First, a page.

You might explain that BEDMAS is not the whole story when it comes to the order of operations. There is an operation called negation. It reverses the sign on numerical quantifies. It gives the additive inverse of any number, i.e. for all $x \in R$, we have $x + (-x) = 0$.
Unfortunately, most textbooks use the same symbol for both subtraction and negation. ...
As to question 1: I do have a german speaking background, so please excuse the source actually is in german:
There is a really nice journal called Wurzel, the german word for "square root". In there, Attila Furdek has a section called "Schlaue Leute werden durch die Fehler von anderen klug" (trans. "Clever people become wise through the mistakes of others"). ...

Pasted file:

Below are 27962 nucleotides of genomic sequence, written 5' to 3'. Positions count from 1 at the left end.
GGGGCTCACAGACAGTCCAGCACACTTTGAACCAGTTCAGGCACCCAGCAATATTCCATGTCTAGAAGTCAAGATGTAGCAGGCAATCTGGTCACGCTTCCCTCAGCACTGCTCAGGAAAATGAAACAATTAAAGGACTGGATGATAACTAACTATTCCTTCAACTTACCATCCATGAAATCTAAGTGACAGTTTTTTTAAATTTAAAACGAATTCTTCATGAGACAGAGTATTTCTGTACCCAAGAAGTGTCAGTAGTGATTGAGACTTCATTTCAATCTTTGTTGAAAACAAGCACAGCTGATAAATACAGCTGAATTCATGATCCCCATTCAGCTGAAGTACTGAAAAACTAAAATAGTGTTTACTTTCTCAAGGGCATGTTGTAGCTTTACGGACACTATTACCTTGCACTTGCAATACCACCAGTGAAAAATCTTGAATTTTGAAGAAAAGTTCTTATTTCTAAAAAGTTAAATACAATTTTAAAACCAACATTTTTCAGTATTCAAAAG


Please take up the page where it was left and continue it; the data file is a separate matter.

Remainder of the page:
I tutored a student who had a hard time understanding this, and the way that helped him to understand it was this:
Any time there is a negative sign on a number, we can read it as $(-1)$ . So $-5 \equiv (-1)5$ and $-3^2 \equiv (-1)3^2 = (-1)9 \equiv -9$.
In the case you mention then, $-1^2 \equiv (-1)1^2 = (-1)1 \equiv -1$
The key to helping him ...
If your students already understand that exponents precede multiplication, and that multiplying by $-1$ is the "negation" operator, then you should be able to convince them that $$-5^2 = -1*5^2 = -1*25 = -25$$ is a reasonable way to interpret this expression.
I like the presentation on the NCTM Math Forum/Dr. Math website:
We don't usually list unary operators in PEMDAS because they're
thought of as being implied by the rules for binary operations. You
can think of the minus sign as either subtraction
-3^2 = 0 - 3^2 = 0 - 9 = -9
-3^2 = -1 * 3^2 = -1 * 9 = -9
and in ...
If you're main concern is students' writing, you could take the route of avoiding the issue altogether and tell students that $-1^2$, regardless of what it should be equal to according to BEDMAS, is just bad notation and that it can be avoided. The purpose of writing mathematics, of writing anything really, is to communicate effectively to a reader. The ...